notwithstanding clause

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English[edit]

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Noun[edit]

notwithstanding clause (plural notwithstanding clauses)

  1. (Canada, law) Section 33 of Part I (Charter of Rights and Freedoms) of the Canadian Constitution Act (1982), which permits the creation of laws without regard for certain constitutional rights. Specifically, under section 33 the federal and provincial governments may enact laws "notwithstanding" section 2 (Fundamental Freedoms) and sections 7 through 15 (Legal and Equality Rights) of the Charter of Rights and Freedoms. Such laws may be in effect for up to five years and are renewable.
    • 1989, Ross Howard, "Bouchard stands firm in defending Quebec on language move," The Globe and Mail, Toronto, 12 Jan, p. A4:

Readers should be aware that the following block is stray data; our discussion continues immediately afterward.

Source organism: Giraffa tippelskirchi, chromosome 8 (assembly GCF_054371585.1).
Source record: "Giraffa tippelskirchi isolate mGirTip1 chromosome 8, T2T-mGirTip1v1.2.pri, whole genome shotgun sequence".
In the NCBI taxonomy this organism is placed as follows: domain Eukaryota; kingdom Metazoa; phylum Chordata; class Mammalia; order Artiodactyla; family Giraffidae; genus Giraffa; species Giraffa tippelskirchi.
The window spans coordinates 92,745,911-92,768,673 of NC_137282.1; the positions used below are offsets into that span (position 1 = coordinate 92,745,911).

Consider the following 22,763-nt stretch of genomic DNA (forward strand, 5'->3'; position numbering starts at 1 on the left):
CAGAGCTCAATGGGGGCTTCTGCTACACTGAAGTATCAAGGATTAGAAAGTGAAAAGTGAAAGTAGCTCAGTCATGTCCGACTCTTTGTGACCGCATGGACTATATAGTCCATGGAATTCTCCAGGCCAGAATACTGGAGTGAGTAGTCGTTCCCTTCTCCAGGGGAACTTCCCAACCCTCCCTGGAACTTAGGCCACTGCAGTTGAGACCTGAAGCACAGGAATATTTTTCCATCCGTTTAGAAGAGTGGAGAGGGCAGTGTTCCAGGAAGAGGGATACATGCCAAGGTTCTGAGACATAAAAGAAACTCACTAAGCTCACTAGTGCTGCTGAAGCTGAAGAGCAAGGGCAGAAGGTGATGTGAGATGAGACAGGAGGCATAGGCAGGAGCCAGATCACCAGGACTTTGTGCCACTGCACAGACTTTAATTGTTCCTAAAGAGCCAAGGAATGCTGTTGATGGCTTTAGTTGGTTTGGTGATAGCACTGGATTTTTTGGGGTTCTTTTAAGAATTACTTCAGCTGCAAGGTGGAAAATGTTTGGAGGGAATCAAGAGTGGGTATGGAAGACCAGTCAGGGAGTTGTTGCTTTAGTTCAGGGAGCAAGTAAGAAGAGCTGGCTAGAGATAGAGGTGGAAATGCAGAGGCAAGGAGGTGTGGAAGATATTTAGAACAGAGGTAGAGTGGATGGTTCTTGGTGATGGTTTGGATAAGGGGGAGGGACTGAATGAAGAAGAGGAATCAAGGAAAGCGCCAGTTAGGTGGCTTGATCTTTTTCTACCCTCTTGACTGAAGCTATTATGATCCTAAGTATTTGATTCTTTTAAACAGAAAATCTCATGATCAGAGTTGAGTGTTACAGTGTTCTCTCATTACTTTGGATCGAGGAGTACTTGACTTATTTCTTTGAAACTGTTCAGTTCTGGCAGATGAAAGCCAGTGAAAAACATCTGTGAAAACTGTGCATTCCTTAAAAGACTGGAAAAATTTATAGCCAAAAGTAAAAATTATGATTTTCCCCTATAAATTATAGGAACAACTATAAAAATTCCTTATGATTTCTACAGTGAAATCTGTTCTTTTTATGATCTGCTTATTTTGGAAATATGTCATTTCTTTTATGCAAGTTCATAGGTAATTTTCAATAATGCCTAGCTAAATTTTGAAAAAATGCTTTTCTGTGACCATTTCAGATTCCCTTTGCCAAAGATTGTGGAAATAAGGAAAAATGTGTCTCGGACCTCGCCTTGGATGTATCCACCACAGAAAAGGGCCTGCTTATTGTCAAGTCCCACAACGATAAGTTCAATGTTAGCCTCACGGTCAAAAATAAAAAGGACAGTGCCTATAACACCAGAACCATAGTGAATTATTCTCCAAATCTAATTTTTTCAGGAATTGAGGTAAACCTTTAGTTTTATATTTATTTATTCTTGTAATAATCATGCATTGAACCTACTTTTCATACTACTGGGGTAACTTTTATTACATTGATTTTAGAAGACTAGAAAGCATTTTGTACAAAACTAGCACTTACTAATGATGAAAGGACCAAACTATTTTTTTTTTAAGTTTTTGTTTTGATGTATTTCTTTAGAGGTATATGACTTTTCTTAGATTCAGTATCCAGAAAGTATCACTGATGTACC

Secretary of State Lucien Bouchard is standing firm on his defence of Quebec's use of the constitutional "notwithstanding" clause to safeguard the French language in that province.
    • 1990, Keith Henderson, "Creative ambiguity" (Review of A Canadian Challenge by Christian Dufour), The Globe and Mail, Toronto, 15 Dec, p. C24:
      Literary critic William Empson identified seven kinds of ambiguity. Had he looked further, he might have discerned an eighth—Canada's constitutional debate, complete with notwithstanding clauses, devolutions and non-derogations, asymmetries and distinct identities.
    • 1999, Kirk Makin, "Gay couples win rights," The Globe and Mail, Toronto, 21 May, p. A1:
      The struggle for gay rights took a historic leap forward yesterday with a landmark Supreme Court of Canada decision. . . . Alberta Premier Ralph Klein suggested his province might use the Constitution's notwithstanding clause to override any similar decision affecting Alberta.

References[edit]

  • The Canadian Encyclopedia, 2nd edition, Hurtig Publishers, Edmonton Canada, 1988. See "Constitution Act", pp. 499ff, and "Opting-Out," p. 1580.